An increased water demand is extremely common following an ashfall, as the cleanup phase begins, which should be anticipated and planned for.
Further research is underway for ash-related mitigation measures for water supply and changes in water chemistry resulting from volcanic ash following historical volcanic eruptions. Please contact the Volcanic Ash Web Team for suggestions and contributions.
Turbidity is a measure of the degree to which the water loses its transparency due to the presence of suspended particulates. The more suspended material in the water, the higher the turbidity. Volcanic ashfalls can increase water turbidity if the finer particles remain suspended in the water. In general, the major water quality affect of ashfall on raw water sources is increased turbidity rather than changes in chemical composition.
Increases in turbidity can cause problems for water treatment plants, although the extent to which this occurs is strongly dependent on the design of the treatment system. Resilient design features may help to mitigate against damage. Suspended particles act to 'shelter' pathogenic (disease-causing) micro-organisms, which reduces the efficiency and effectiveness of disinfection treatments at water treatment facilities. A vitally important step in drinking-water treatment is turbidity reduction prior to disinfection. Steps that remove turbidity throughout the water treatment process include settling wells, initial coagulation/flocculation treatment, and filtration. Filtration options commonly include slow sand filter beds or pressure sand filters.Impacts of suspended solids on water treatment plants are discussed in the wastewater treatment plants section.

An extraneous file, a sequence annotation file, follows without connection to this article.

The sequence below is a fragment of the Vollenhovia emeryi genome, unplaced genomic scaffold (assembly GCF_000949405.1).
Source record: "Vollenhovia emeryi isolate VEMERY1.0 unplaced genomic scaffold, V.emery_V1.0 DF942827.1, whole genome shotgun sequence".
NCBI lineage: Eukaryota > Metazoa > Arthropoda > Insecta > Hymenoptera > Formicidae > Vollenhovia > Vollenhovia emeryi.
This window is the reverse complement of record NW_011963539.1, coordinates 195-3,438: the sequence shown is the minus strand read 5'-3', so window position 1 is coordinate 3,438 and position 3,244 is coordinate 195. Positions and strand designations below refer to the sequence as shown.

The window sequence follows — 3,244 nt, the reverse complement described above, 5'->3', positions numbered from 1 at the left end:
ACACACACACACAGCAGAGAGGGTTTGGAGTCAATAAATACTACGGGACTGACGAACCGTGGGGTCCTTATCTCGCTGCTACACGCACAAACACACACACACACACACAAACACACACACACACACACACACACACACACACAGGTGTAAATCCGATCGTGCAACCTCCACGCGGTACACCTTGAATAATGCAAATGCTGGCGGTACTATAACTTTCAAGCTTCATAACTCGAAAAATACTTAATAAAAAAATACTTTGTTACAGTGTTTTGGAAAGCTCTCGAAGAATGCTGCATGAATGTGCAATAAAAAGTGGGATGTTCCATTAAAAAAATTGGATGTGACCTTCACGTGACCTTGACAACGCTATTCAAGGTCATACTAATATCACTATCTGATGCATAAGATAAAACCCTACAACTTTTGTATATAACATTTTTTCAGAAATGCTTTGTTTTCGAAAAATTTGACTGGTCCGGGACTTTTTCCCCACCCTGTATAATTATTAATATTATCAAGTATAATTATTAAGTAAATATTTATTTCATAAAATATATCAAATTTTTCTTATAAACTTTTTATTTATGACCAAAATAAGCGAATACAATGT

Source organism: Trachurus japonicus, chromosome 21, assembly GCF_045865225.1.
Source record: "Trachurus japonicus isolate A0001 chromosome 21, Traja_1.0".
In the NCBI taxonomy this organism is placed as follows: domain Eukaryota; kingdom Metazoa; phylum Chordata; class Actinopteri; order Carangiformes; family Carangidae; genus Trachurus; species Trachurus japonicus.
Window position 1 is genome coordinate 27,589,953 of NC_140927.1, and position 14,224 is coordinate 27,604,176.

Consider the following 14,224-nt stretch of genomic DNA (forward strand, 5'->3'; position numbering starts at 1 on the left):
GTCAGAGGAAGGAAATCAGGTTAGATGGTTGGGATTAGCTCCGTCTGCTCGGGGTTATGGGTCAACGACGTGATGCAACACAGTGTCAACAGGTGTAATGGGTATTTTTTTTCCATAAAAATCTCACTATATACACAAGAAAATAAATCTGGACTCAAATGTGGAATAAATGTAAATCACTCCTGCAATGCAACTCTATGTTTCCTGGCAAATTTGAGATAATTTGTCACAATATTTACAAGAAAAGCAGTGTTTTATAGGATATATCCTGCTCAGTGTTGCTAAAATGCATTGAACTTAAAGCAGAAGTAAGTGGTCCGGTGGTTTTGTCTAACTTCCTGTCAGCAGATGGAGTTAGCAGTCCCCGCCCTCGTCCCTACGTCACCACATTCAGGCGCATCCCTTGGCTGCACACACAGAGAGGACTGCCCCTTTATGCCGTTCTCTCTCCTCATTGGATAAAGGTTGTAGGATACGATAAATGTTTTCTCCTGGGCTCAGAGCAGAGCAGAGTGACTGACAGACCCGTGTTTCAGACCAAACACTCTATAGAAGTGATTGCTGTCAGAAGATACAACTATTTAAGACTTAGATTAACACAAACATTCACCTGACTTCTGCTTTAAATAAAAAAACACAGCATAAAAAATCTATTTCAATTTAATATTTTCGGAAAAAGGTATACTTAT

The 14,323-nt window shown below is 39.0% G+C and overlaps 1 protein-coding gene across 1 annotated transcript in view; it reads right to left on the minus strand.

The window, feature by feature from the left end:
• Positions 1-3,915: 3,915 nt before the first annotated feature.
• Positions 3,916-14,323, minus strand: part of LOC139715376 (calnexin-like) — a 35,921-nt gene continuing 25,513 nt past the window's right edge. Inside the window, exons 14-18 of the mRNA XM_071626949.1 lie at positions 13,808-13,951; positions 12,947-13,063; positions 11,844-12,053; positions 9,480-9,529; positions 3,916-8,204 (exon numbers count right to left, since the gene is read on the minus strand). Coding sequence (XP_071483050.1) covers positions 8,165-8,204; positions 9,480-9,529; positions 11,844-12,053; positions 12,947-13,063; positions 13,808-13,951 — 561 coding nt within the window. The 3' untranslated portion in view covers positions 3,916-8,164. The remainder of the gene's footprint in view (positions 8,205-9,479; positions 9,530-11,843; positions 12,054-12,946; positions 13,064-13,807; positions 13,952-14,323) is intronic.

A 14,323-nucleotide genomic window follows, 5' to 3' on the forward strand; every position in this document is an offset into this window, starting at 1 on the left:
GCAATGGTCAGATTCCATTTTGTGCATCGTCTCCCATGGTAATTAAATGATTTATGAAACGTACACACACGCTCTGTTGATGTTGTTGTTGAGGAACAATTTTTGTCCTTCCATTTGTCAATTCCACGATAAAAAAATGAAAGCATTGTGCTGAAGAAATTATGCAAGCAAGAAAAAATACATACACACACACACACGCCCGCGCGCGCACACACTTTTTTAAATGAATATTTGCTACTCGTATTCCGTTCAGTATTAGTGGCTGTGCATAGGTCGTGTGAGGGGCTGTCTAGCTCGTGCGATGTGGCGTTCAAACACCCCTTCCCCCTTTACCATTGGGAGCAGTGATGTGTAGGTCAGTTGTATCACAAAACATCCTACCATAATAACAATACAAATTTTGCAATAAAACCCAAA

Changes in water composition for a particular water body depend on the depth of ashfall and its 'cargo' of water-soluble elements; the area of the catchment and volume available for dilution; and the pre-existing composition of the water body. Release of readily soluble elements from freshly fallen ash may lead to concentration increases in surface waters.
|Ash suspended in water will increase turbidity in lakes, reservoirs, rivers and stream. Very fine ash will settle slowly and residual turbidity may remain in standing water bodies. In streams, ash may continue to be mobilised by rainfall events, and lahars may be a hazard in some regions.
|Fresh ashfall commonly has an acidic surface coating. This may cause a slight depression of pH (not usually below pH 6.5) in low-alkalinity surface waters.
|Potentially toxic elements
|Fresh ash has a surface coating of soluble salts that are rapidly released on contact with water. The most abundant soluble elements are typically Ca, Na, K, Mg, Al, Cl, S and F. Compositional changes depend on the depth of ashfall and its 'cargo' of water-soluble elements; the area of the catchment and volume available for dilution; and the pre-existing composition of the water body.